• tom

    all bow to your goddess ZAHA,

    this is what you people on blogs like this call architecture.

    when will you people ever learn?

  • martin v

    Why don’t you critics try to make a point out of what you´re saying instead of simply criticizing for the sake of it, you talk about having purpose in the formal aspects of architecture well then be consequent with your thoughts and make something out of your words? Why don’t you comment with a better intention of making architecture move and evolve, by proposing different ideas, instead of just simply writing hasty words on other people´s work.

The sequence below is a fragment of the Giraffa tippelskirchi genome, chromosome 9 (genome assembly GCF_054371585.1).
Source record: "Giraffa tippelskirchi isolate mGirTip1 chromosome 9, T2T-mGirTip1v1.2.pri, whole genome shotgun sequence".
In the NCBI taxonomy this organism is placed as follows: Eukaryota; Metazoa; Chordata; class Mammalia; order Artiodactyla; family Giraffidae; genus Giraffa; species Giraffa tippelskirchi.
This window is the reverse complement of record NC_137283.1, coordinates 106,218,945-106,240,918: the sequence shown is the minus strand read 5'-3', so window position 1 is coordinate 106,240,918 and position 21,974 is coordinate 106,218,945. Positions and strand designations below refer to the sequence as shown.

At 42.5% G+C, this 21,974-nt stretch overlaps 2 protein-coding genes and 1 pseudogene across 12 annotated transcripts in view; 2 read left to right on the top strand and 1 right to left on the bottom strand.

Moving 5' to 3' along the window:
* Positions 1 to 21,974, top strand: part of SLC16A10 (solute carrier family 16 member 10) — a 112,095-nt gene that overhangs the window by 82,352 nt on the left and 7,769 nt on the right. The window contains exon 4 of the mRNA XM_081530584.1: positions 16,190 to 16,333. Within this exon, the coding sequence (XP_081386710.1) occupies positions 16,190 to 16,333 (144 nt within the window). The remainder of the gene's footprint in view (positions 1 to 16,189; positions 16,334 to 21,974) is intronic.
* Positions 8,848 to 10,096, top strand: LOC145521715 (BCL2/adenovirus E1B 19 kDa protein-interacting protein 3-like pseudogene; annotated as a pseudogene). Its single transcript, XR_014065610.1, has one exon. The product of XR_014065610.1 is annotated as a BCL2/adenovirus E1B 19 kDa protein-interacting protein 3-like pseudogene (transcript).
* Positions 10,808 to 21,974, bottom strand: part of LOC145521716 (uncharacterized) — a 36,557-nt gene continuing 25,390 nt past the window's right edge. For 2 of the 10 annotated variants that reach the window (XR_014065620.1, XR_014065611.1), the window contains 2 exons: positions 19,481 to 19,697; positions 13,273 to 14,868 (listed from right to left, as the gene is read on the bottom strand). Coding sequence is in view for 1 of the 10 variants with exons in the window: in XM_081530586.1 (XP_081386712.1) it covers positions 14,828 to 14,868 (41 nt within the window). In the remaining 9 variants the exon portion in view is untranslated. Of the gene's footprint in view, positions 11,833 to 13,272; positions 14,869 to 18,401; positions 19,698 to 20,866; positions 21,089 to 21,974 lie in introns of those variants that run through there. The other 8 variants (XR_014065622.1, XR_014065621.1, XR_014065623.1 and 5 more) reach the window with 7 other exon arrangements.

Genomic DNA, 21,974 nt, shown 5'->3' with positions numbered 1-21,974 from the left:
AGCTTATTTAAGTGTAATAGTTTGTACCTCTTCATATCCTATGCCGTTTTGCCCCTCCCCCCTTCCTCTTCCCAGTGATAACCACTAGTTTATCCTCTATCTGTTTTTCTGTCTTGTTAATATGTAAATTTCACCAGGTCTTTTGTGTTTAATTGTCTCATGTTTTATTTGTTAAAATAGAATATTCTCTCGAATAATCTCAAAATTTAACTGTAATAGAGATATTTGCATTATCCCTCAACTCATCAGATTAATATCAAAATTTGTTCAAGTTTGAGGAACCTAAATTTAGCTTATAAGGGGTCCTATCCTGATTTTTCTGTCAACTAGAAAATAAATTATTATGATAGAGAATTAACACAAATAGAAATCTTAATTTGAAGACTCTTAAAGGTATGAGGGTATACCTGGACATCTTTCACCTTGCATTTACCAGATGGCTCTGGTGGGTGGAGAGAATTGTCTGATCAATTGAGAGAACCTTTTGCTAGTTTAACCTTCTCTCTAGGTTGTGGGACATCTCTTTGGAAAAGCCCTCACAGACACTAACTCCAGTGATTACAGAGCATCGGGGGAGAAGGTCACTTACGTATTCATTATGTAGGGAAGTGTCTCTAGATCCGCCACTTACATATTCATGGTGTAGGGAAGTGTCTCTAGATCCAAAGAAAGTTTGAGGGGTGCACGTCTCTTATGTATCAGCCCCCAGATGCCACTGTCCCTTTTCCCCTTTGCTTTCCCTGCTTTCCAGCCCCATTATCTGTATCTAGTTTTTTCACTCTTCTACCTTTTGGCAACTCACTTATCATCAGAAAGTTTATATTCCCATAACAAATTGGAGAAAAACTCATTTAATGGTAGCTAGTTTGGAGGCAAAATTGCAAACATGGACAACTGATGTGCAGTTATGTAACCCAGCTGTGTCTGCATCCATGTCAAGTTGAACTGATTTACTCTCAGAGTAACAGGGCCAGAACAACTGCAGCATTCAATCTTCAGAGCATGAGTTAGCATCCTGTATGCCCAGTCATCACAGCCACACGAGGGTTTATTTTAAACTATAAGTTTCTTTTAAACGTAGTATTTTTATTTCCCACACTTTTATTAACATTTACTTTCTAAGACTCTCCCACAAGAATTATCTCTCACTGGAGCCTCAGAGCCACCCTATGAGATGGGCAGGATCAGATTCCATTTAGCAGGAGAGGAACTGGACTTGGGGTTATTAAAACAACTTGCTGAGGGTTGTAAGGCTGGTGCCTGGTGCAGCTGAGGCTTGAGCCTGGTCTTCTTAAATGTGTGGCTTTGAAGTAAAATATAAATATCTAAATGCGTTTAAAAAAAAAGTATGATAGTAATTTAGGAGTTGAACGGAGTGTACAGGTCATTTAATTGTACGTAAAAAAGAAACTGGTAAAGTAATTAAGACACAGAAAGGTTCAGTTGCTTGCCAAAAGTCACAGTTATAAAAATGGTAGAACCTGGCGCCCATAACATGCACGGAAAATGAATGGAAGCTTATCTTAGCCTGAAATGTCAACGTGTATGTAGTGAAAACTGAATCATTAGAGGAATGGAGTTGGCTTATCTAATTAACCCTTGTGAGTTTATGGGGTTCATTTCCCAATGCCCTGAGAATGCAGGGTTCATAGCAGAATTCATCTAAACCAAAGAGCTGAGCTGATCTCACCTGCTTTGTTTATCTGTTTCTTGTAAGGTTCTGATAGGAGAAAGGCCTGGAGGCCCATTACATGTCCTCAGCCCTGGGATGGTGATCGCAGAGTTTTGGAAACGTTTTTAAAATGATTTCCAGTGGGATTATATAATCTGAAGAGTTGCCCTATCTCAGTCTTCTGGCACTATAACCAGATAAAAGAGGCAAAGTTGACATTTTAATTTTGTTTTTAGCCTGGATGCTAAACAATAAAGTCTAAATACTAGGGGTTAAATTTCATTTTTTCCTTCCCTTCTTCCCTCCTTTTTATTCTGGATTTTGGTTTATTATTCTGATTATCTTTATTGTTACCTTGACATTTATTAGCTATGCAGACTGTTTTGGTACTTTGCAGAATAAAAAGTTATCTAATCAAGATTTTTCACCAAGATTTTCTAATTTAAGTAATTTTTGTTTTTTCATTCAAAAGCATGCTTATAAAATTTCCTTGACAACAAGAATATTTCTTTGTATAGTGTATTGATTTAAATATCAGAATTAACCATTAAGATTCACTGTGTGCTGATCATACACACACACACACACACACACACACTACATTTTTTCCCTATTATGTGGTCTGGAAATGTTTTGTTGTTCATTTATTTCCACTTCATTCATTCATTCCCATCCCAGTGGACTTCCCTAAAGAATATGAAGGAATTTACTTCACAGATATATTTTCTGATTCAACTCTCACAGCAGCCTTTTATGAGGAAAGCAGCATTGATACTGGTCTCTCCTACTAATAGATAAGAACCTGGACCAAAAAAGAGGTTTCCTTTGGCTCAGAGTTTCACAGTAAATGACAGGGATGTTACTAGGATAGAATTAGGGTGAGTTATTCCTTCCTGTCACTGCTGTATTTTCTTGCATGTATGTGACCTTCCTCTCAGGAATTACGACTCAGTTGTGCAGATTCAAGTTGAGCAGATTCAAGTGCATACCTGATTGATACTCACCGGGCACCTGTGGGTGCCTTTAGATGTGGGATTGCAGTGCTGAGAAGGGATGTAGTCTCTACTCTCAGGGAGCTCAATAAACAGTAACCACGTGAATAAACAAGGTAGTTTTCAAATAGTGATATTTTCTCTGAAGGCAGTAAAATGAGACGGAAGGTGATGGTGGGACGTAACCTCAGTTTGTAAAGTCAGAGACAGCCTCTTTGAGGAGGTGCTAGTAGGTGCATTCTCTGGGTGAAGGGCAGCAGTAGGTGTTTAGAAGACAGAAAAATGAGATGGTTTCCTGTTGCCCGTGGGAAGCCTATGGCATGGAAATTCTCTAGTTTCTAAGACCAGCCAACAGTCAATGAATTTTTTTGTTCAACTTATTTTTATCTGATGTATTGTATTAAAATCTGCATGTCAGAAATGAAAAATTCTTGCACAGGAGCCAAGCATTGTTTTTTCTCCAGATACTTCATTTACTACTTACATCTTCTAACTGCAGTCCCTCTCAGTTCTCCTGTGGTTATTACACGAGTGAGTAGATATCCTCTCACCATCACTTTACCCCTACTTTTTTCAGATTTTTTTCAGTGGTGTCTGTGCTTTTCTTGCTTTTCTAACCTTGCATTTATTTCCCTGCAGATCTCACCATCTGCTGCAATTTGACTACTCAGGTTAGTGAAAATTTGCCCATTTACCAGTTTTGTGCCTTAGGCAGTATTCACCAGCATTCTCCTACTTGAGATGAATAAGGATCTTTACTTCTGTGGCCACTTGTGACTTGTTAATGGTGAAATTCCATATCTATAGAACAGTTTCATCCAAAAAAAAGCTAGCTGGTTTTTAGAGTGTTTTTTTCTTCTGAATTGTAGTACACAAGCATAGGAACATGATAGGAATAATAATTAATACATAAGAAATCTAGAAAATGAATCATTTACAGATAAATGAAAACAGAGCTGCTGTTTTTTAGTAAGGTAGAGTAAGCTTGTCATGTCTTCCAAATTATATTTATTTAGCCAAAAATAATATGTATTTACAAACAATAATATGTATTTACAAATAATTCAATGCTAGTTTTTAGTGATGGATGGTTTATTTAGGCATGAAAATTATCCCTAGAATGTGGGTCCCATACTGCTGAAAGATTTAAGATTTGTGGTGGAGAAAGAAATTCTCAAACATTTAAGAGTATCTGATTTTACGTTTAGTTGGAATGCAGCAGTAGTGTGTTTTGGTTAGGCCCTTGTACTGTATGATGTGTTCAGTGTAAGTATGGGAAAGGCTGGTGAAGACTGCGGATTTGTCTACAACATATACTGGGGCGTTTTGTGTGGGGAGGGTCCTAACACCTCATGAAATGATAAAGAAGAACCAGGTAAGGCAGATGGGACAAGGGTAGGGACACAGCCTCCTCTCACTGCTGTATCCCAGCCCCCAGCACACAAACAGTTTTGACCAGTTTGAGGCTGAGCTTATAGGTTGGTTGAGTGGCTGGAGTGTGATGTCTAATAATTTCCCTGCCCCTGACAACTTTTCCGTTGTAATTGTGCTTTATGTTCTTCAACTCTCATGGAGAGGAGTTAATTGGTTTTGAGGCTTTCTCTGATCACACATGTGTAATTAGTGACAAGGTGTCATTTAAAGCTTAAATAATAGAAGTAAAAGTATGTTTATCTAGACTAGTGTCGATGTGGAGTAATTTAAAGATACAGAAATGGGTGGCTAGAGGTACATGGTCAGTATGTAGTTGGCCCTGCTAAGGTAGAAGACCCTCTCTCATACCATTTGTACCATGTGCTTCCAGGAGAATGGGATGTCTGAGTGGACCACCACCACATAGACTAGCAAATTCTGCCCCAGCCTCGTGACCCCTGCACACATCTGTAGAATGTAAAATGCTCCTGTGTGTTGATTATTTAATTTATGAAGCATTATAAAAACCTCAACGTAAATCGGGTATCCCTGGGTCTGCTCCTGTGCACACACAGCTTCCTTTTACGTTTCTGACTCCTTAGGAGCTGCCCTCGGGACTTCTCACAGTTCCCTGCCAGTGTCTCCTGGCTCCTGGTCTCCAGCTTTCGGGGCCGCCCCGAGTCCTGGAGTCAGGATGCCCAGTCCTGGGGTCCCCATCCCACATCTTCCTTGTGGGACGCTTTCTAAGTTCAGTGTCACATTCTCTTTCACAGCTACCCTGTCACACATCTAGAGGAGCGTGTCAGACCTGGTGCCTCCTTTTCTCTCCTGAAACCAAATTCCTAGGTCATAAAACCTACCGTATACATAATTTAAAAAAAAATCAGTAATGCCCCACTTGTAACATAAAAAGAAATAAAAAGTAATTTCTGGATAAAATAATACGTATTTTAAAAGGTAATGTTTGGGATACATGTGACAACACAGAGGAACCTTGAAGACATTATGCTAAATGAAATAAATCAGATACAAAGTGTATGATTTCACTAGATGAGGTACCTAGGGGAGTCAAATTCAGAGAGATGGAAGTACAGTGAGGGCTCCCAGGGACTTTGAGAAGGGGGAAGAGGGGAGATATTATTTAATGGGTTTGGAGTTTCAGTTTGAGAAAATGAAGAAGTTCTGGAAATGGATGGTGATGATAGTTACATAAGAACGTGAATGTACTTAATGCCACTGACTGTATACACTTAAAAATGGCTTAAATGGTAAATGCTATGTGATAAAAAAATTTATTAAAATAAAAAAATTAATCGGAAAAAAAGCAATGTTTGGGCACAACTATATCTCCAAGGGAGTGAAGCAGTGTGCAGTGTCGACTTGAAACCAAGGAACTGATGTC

None of these comments are going to change the way architecture is done now a days, nor the way it will be done, the only way of making architecture evolve and change is by making more architecture, so if anyone has something to teach us about how buildings should be done why don’t they come up to the plate and show us how it’s done based on real life experience. Beginning by which there is not only one proper way of making architecture but many and this is one example of it, and if Zaha Hadid is that successful is because she is doing her thing right, don’t forget she is a pritzker price winner. And at least she is proposing her own thoughts on architecture, and not just because her works are not right angled doesn’t mean they´re not functional. Or would you find that a well distributed building built on pure solid crap would be better considered functional.